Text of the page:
And a quick shot of the bottles. I tried to be a bit more consistent this time. Cremes on one hand and shimmers on the other. Mostly to help weed out the dupes.

There are a few unique polishes for which there is no question I will be keeping.

On my left thumb is Sally Hansen Sugar Shimmer in Cinny Sweet. This is unique in my collection, being my only red textured polish. Keeping. And on my right thumb is Zoya Posh which is a matte red. Again, totally unique (mostly) and thus keeping. I say mostly, because it's very similar in tone to Zoya Sarah, which is on my right pointer. However, one is matte and one is a shimmer. Thus, keeping.

Lets the the right hand first because it's easier. I've mentioned the right pointer already. Posh is a deep almost burgundy shimmer. I love everything about Zoya polishes and as this one is a unique color I will be keeping it as well.

I'm skipping the next two fingers for now, so on my right pinky is Spoiled I Tripped on the Carpet. It's a red creme with a very subtle red pearl. The pearl is completely invisible until you get out into direct sunlight and then it's a stunner. However, most of the time it looks far to much like the rest of my red cremes, and I just... I'm not sure it's worth keeping. Though the pearl is gorgeous in the sunlight, and it really is, color wise it's just to similar to other colors. However, every time I think I'm ready to say goodbye, I think of that pearl. And that pearl does make it unique. And it's utterly ridiculous to waver this much over a two dollar drug store polish. Especially one with a terrible, awful, no good brush. I suspect it's sentimentality, I've had this particular color a long time. Ultimately though, I don't think I will miss it and so away it goes.

The middle and ring fingers of my right hand have Revlon's Spidey Sense and Finger Paints Be My Baby. Both were limited edition polishes about a year or two ago. They are very, VERY similar, and I feel like I should cull one of them. I don't need two bright red shimmers. Spidey Sense has a pink shimmer,giving it a very subtle duo-chrome effect. (I mean, going from red to pinky red isn't that much of duo-chrome, but it's worth noting.) Be My Baby is a very pink-red, and when the light hits Spidey Sense right the two are identical.   And then I move my fingers and they aren't anymore. It's rough I tell you. I like the formula on both polishes, and the wear time has been about the same for both. I suppose, if I'm being brutal I prefer the Revlon, so Spidey Sense goes into the keeping pile. Be My Baby goes into keep as well. What? I'm just not ready to let it go.

Ok, so now the cremes. You guys, this is ridiculous. I mean, ridiculous.  There is one truly unique color, China Glaze Salsa on my left pinky finger. It's bright, deep red It doesn't lean blue or orange, just red. It looks fabulous, it wears fabulous and everything about it is amazing. Obvious keeper.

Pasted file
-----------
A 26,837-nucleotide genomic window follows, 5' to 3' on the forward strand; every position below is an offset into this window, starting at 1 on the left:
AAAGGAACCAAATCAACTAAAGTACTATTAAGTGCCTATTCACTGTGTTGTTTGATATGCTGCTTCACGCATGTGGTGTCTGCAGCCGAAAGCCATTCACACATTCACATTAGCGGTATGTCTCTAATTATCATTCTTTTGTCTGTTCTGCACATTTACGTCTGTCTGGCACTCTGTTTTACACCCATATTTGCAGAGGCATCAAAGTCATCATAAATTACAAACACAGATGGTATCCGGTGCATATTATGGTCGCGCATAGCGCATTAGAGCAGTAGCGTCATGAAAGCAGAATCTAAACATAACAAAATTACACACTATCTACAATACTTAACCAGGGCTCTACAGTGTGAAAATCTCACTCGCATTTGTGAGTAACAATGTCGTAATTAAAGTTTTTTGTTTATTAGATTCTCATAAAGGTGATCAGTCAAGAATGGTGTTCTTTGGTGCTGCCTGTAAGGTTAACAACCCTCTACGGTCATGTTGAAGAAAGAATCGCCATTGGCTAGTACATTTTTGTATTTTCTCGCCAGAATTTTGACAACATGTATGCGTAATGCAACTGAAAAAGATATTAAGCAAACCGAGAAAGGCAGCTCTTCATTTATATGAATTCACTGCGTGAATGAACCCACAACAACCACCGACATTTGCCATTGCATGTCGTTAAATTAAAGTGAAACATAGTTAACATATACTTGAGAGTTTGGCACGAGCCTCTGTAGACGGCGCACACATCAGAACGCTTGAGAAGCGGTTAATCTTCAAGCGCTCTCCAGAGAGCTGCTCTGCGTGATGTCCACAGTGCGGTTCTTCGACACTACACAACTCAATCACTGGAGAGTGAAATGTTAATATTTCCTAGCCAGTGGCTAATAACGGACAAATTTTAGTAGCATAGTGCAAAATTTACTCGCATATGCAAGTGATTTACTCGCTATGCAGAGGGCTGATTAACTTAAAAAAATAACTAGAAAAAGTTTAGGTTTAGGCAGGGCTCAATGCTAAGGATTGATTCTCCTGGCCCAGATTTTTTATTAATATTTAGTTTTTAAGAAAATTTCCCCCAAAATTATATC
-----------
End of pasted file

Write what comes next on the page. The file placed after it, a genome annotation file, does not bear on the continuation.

The color on my left ring finger is a bit of a cheat. It's a sample NYX polish that I got with about twenty other NYX sample polishes. I have absolutely no idea what the name of it is, and it seems silly to get rid of such a tiny bottle. However, it would be going if it were a full sized bottle. It's not particularly unique, and it's very sheer. I suspect it's trying to be a jelly formula, but it's almost to opaque for that. I'm not particularly fond of it at all. So despite your tiny size, away you go unnamed NYX polish.

And then the hard choices. On my pointer is OPI Coca-Cola Red, which was a limited edition shade and on my middle finger is Revlon Roulette Rush. Coca-Cola Red is a lovely bright orange leaning red. Honestly, it really is the color of Coke cans. It is also a one coat wonder. Roulette Rush is a blue based red, and also a one coat wonder. However Roulette Rush bubbled on me with the second coat and I'm not sure that Coca-Cola Red is actually all that flattering on my fingers. Comparing both to Salsa, Coca-Cola red is the one that stands out as the most different and I think despite my uncertainty about whether it flatters my hands, it's the one that makes me smile. Though Salsa isn't at all a blue based red, it fulfills that need in my collection. So goodbye Roulette Rush.

Ok, so that was harder then I thought it would be. And it's utterly ridiculous that I'm keeping this many red polishes. But I feel pretty good about these decisions.

Friday, September 18, 2015

Culling nail polish

De-cluttering has become quite a sensation recently hasn't it? I haven’t quite reached the point where I want to get rid of ALL THE THINGS, but I think I’m ready to get rid of some of the things. It’s a cycle. I go through a collecting phase, where I must have everything I see and the lemming for new products is very strong. This is not a good phase to be in when you’re on a budget. Though sometimes being on a budget does sharply curtail this phase. But after that phase there’s a phase where I just don’t want to anything at all, it all bores me, and OMG a new pallet from Urban Decay, lesigh. I call this one Product OVERLOAD.  And then there’s the “Why the hell do I have five bright red lipsticks?” phase. Also known as de-cluttering. 

I sort of weeded out my lipstick collection a while back. And by that I mean I got rid of anything that smelled funky and all lip glosses.  I actually managed to get rid of about 20 products this way. Most of them lip glosses. I just don’t like the texture of lip glosses. They are generally heavy on the lips and most of them are sticky. I feel like at some point I ought to go through the remaining 60+ and cull them further, but I’m just not quite ready to part with any of them. Even the ones I never wear. Yes, that is a ridiculous statement.

However, I am ready to do a nail polish cull. Or at least the start of one.  I’m willing to get rid of some, but not too many as several years ago I got rid of almost every single polish I owned and I am very much regretting that.

On Saturday I sat down and sorted my polishes by color. Nothing very specific: all the blues together, all the purples together, etc. I had done this once before, but it was more of something to do with my hands while on the phone then anything purposeful. And I then negated all of that sorting by putting them in my storage containers by brand again. Something about having ALL OPI nail polishes together and ALL Zoya polishes together appealed to me.  This time, I both paid attention and put them away by color. And realized I had more than a few dark grey/black polishes. Oops. And this is what started the desire to cull out the collection. Because if I have a problem with the dark grey/black polishes, I’m pretty sure I have a similar problem with other shades. In order to test it out, I put 10 of those shades on my fingers in order to sort out the dupes. Some of them are very, VERY similar, but I’m not quite sure if I’m ready to cull those.